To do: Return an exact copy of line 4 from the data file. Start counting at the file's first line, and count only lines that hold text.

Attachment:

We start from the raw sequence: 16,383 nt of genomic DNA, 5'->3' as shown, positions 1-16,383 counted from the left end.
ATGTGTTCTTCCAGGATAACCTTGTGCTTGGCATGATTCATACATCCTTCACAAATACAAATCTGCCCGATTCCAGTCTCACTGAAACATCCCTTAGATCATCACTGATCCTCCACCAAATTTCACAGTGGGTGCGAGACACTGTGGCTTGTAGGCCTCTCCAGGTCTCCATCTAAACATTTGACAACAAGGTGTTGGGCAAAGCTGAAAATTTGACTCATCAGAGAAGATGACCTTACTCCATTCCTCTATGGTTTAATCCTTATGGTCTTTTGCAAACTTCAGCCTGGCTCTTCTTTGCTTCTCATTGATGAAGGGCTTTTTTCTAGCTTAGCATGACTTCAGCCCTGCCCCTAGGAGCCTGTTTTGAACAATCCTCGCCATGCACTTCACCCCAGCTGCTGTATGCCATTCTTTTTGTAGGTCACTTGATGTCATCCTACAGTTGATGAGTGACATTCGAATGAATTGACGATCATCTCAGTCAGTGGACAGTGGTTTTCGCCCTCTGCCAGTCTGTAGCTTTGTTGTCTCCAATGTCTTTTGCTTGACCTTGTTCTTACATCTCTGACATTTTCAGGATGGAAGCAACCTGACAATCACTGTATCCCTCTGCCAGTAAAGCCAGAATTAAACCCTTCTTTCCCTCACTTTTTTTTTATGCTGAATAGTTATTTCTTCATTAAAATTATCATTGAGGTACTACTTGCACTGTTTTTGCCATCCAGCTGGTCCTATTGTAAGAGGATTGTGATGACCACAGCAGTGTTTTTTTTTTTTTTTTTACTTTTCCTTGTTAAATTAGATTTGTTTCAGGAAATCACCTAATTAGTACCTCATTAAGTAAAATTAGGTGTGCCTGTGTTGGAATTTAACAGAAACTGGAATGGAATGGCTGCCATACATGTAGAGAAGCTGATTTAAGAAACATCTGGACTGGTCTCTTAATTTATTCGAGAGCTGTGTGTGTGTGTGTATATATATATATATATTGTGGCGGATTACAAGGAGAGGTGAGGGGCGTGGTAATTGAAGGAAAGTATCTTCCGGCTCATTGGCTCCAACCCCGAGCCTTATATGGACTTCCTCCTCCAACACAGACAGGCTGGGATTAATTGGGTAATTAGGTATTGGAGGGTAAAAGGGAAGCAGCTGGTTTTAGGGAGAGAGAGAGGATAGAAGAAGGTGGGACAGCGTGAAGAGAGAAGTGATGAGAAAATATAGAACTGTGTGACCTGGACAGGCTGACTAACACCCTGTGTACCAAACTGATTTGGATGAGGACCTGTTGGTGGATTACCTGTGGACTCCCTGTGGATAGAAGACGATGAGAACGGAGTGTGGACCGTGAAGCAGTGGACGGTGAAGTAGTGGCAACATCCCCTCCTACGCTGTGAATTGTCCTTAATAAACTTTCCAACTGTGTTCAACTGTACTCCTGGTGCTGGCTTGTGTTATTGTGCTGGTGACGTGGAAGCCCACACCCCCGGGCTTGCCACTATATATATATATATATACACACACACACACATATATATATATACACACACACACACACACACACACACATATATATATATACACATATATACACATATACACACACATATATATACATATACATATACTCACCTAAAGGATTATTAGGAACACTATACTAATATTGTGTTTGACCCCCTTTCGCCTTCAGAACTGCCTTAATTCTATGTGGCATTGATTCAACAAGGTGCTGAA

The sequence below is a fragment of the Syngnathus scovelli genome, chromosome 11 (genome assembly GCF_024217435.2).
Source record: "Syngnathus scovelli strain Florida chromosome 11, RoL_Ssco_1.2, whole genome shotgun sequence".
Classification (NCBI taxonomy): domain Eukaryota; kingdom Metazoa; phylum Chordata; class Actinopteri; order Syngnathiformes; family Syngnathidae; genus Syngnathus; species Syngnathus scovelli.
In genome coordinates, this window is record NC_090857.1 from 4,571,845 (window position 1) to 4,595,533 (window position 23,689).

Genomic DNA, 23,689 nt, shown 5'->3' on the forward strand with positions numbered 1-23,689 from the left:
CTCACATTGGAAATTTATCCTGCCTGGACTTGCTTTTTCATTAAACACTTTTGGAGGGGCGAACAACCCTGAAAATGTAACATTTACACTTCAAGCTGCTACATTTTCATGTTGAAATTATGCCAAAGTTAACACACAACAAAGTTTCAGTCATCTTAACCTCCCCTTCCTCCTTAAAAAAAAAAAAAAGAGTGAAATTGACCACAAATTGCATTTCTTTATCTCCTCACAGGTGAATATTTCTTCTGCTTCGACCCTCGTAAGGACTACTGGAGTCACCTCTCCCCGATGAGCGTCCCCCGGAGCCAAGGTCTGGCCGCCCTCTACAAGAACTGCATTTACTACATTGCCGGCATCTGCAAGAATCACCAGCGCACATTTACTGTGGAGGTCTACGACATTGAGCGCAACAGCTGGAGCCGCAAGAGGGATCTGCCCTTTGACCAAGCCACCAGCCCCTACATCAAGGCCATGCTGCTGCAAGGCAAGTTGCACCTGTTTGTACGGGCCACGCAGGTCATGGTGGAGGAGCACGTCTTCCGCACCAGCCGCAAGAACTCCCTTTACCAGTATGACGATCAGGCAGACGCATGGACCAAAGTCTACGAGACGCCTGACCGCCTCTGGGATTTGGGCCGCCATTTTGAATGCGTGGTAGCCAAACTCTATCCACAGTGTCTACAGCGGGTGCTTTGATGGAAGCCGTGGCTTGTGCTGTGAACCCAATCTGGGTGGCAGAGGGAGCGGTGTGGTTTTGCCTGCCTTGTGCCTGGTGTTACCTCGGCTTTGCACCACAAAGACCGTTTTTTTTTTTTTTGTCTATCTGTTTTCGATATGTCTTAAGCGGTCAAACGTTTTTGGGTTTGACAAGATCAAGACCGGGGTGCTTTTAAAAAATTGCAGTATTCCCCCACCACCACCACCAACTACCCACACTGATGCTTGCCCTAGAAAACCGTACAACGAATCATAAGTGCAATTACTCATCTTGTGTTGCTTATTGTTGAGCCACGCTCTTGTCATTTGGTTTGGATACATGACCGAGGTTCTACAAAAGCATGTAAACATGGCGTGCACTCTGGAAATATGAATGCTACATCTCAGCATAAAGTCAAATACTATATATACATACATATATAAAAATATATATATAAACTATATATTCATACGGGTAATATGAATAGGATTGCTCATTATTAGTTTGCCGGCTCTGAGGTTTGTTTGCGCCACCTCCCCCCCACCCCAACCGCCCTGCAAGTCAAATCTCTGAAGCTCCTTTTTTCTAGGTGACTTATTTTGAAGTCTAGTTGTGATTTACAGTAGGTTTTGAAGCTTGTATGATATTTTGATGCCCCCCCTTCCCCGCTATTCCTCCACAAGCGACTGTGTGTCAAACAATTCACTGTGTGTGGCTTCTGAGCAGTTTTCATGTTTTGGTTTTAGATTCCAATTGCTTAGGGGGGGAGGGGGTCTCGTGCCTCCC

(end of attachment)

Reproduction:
Source record: "Syngnathus scovelli strain Florida chromosome 11, RoL_Ssco_1.2, whole genome shotgun sequence".